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Ellison v. Lesher

United States Court of Appeals, Eighth Circuit

August 6, 2015

Troy Ellison, as Personal Representative of the Estate of Eugene Ellison, deceased, Plaintiff - Appellee,
v.
Donna Lesher, individually and in her official capacity; Tabitha McCrillis, individually and in her official capacity, Defendants - Appellants, Stuart Thomas, individually and in his official capacity; City of Little Rock, a municipality; Big Country Chateau Apartments, a corporation, doing business as Big Country Chateau, LLC; Carl Schultz, Defendants

Submitted December 11, 2014

Appeal from United States District Court for the Eastern District of Arkansas - Little Rock.

For Troy Ellison, as Personal Representative of the Estate of Eugene Ellison, deceased, Plaintiff - Appellee: Ben Elson, G. Flint Taylor, People's Law Office, Chicago, IL; Michael J. Laux, Laux Law Group, San Francisco, CA.

For Donna Lesher, individually and in her official capacity, Defendant - Appellant: Thomas Milton Carpenter, City Attorney, William Clark Mann III, City Attorney's Office, Little Rock, AR.

For Tabitha McCrillis, individually and in her official capacity, Defendant - Appellant: Thomas Milton Carpenter, City Attorney, William Clark Mann III, City Attorney's Office, Little Rock, AR.

Before WOLLMAN, COLLOTON, and BENTON, Circuit Judges.

OPINION

COLLOTON, Circuit Judge.

On December 9, 2010, Officer Donna Lesher and Detective Tabitha McCrillis of the Little Rock Police Department, while working off duty, were patrolling the Big Country Chateau apartments in Little Rock. As events unfolded, Lesher shot and killed a 67-year-old resident named Eugene Ellison in his apartment. Troy Ellison, Eugene's son, brought this action under 42 U.S.C. § 1983 on behalf of his father's estate. The lawsuit alleges that Lesher and McCrillis violated Eugene Ellison's Fourth Amendment rights by unlawfully entering his home and subjecting him to an excessive use of force. Count I alleges unlawful entry, and Count II alleges excessive use of force.

Lesher and McCrillis moved for summary judgment based on qualified immunity, and the district court denied their motion. We conclude, based on the facts assumed by the district court, that the motion was properly denied as to Count I against both defendants and as to Count II against Lesher on the claim alleging unreasonable use of deadly force, because the assumed facts would show a violation of clearly established rights under the Fourth Amendment. The officers, however, are entitled to qualified immunity on Count II for the claim concerning their use of non-lethal force. We therefore affirm in part and reverse in part.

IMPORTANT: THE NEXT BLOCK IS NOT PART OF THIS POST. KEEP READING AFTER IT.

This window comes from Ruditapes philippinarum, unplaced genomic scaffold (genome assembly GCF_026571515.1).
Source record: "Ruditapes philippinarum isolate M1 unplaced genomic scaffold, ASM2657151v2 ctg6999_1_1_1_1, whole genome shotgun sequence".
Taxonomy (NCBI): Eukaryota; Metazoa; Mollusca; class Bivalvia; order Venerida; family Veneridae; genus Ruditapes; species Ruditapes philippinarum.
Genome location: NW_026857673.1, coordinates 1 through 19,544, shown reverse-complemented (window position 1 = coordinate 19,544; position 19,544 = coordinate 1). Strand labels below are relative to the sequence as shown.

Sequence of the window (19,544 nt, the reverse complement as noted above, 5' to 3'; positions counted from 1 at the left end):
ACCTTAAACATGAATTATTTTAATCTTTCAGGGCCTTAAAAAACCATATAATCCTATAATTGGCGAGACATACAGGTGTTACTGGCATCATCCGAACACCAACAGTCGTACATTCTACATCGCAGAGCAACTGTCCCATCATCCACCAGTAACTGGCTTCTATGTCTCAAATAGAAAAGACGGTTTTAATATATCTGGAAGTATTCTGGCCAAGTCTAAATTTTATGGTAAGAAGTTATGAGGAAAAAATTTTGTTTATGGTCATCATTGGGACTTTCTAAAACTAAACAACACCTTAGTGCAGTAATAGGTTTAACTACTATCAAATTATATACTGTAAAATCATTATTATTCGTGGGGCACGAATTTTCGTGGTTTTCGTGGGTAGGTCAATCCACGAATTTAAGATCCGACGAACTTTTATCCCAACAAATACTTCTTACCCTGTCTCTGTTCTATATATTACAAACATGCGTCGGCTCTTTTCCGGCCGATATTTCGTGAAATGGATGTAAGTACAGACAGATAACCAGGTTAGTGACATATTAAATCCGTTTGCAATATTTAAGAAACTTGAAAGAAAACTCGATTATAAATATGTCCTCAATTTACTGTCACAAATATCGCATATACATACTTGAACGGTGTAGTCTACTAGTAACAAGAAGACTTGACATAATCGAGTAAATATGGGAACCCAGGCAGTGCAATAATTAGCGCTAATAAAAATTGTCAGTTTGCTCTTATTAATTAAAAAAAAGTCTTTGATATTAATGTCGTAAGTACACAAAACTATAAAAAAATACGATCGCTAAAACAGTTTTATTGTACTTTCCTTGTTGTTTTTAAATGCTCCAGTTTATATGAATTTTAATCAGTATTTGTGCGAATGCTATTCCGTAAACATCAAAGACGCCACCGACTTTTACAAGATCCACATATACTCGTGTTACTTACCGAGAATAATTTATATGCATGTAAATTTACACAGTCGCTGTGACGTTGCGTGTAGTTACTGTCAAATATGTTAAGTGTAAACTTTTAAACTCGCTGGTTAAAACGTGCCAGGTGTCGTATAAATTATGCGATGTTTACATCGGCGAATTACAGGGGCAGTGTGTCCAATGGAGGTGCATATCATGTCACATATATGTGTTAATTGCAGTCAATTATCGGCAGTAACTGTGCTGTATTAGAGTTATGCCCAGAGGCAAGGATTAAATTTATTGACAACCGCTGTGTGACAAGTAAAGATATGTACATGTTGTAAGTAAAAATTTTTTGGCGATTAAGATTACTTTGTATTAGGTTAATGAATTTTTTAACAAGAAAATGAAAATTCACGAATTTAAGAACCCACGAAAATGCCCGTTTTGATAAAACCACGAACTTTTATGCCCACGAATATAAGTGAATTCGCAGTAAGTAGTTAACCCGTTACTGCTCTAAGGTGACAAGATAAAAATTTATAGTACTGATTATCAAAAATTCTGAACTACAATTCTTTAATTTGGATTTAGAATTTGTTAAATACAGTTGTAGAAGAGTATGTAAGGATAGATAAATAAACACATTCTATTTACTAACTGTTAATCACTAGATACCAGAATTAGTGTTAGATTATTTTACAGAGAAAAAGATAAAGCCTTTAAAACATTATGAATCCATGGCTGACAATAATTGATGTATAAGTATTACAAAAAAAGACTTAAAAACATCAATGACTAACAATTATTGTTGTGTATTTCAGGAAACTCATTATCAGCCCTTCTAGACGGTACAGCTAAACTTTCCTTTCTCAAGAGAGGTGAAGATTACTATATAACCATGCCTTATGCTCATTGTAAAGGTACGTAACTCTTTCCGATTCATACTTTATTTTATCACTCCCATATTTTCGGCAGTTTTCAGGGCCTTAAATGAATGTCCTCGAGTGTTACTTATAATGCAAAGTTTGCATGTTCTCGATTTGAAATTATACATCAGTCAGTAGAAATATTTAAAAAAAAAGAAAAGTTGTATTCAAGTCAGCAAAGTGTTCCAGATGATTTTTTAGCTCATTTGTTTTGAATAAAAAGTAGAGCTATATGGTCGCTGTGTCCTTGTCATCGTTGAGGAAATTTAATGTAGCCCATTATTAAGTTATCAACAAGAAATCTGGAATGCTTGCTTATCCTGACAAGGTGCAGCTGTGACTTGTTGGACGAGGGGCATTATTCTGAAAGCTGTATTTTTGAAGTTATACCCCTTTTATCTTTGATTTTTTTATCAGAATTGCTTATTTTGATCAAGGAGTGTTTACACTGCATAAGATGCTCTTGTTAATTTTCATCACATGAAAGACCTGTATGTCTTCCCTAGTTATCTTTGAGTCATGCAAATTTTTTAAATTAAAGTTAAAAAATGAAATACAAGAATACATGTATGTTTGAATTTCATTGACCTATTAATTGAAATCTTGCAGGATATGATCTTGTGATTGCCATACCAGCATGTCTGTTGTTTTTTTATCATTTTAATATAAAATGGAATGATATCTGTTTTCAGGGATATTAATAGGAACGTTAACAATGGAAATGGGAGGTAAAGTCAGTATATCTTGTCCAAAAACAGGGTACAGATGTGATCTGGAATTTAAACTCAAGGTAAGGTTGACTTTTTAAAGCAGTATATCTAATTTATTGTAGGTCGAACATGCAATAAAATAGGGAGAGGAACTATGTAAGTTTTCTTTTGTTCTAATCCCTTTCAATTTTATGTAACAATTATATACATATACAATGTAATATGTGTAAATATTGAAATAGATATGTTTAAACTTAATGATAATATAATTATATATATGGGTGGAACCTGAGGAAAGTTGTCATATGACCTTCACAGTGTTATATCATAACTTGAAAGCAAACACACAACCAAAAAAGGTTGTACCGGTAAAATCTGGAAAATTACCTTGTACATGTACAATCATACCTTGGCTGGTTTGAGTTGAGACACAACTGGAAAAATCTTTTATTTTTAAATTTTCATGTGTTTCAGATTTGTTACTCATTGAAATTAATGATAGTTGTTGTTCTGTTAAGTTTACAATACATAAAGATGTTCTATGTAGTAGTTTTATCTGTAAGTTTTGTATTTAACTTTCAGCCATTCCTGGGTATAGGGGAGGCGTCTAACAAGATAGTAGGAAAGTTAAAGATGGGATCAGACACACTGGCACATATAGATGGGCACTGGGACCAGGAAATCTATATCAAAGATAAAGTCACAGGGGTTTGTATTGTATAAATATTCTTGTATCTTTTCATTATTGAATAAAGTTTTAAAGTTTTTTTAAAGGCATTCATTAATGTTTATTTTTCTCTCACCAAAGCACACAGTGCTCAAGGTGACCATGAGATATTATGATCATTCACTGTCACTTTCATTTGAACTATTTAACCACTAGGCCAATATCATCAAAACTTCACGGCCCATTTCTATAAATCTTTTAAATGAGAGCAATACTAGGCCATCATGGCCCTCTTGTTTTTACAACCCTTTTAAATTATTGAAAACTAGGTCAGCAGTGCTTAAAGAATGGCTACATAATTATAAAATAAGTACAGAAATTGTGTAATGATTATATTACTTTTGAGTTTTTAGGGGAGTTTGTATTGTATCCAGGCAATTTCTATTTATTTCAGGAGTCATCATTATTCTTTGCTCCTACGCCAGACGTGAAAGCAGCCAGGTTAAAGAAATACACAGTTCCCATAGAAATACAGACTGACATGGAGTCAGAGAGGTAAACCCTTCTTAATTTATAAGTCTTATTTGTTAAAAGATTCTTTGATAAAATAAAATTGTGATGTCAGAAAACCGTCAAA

I.

In an interlocutory appeal from an order denying qualified immunity, we have authority to decide the purely legal issue whether the facts alleged by the plaintiff support a claim of violation of clearly established law. Mitchell v. Forsyth, 472 U.S. 511, 528 n.9, 105 S.Ct. 2806, 86 L.Ed.2d 411 (1985). We do not, by contrast, have jurisdiction to review which facts a party may, or may not, be able to prove at trial. Johnson v. Jones, 515 U.S. 304, 313, 115 S.Ct. 2151, 132 L.Ed.2d 238 (1995). In considering the appeal by the officers, therefore, we are constrained by the facts that the district court assumed in reaching its decision. We now set forth those facts.

As of 2010, pursuant to an agreement with the Big Country Chateau apartment complex, off-duty Little Rock police officers patrolled the apartments as secondary employment. On the evening in question, Lesher and McCrillis were patrolling the apartments when they noticed that the door to Ellison's apartment was open.

From outside, Lesher and McCrillis could see Ellison sitting on his couch inside the apartment. Ellison appeared relaxed, and was leaning on his cane. After Lesher and McCrillis started a conversation with Ellison, he responded that he did not want their help or attention and told the officers to leave him alone.

McCrillis thought Ellison was being mouthy with her and wanted to keep him from shutting the door on the officers. McCrillis stepped inside the apartment, followed by Lesher, and asked Ellison what was his problem. Ellison got up from the couch and approached the officers standing at the door. McCrillis shoved Ellison, Ellison pushed back, and a physical altercation ensued. During the course of the struggle, McCrillis and Lesher repeatedly struck Ellison ...


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